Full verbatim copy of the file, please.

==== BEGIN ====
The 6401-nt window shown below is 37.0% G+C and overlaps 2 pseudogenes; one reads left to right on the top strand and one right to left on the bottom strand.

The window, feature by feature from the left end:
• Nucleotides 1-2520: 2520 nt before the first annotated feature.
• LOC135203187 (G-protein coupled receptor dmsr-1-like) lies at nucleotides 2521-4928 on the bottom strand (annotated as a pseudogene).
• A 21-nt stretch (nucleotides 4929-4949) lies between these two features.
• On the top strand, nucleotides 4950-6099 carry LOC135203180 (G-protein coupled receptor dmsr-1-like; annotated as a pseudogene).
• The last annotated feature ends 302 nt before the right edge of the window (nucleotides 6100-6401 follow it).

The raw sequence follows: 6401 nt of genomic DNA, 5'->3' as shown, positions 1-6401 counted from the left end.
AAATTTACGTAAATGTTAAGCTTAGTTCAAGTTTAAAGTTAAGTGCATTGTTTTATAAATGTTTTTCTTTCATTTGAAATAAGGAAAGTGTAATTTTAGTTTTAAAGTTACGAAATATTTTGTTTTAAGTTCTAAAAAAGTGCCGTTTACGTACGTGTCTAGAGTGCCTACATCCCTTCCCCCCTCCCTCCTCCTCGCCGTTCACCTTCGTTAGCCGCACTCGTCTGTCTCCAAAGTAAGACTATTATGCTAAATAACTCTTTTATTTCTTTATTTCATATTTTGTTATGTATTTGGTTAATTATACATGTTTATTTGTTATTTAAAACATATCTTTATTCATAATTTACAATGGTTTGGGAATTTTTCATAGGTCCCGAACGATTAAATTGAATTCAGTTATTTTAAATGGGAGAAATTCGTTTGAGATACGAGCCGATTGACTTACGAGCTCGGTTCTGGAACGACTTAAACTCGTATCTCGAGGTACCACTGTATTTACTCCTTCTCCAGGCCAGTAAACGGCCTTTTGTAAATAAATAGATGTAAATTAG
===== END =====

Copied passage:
The 6401-nt window shown below is 37.0% G+C and overlaps 2 pseudogenes; one reads left to right on the top strand and one right to left on the bottom strand.

The window, feature by feature from the left end:
• Nucleotides 1-2520: 2520 nt before the first annotated feature.
• LOC135203187 (G-protein coupled receptor dmsr-1-like) lies at nucleotides 2521-4928 on the bottom strand (annotated as a pseudogene).
• A 21-nt stretch (nucleotides 4929-4949) lies between these two features.
• On the top strand, nucleotides 4950-6099 carry LOC135203180 (G-protein coupled receptor dmsr-1-like; annotated as a pseudogene).
• The last annotated feature ends 302 nt before the right edge of the window (nucleotides 6100-6401 follow it).

The raw sequence follows: 6401 nt of genomic DNA, 5'->3' as shown, positions 1-6401 counted from the left end.
AAATTTACGTAAATGTTAAGCTTAGTTCAAGTTTAAAGTTAAGTGCATTGTTTTATAAATGTTTTTCTTTCATTTGAAATAAGGAAAGTGTAATTTTAGTTTTAAAGTTACGAAATATTTTGTTTTAAGTTCTAAAAAAGTGCCGTTTACGTACGTGTCTAGAGTGCCTACATCCCTTCCCCCCTCCCTCCTCCTCGCCGTTCACCTTCGTTAGCCGCACTCGTCTGTCTCCAAAGTAAGACTATTATGCTAAATAACTCTTTTATTTCTTTATTTCATATTTTGTTATGTATTTGGTTAATTATACATGTTTATTTGTTATTTAAAACATATCTTTATTCATAATTTACAATGGTTTGGGAATTTTTCATAGGTCCCGAACGATTAAATTGAATTCAGTTATTTTAAATGGGAGAAATTCGTTTGAGATACGAGCCGATTGACTTACGAGCTCGGTTCTGGAACGACTTAAACTCGTATCTCGAGGTACCACTGTATTTACTCCTTCTCCAGGCCAGTAAACGGCCTTTTGTAAATAAATAGATGTAAATTAG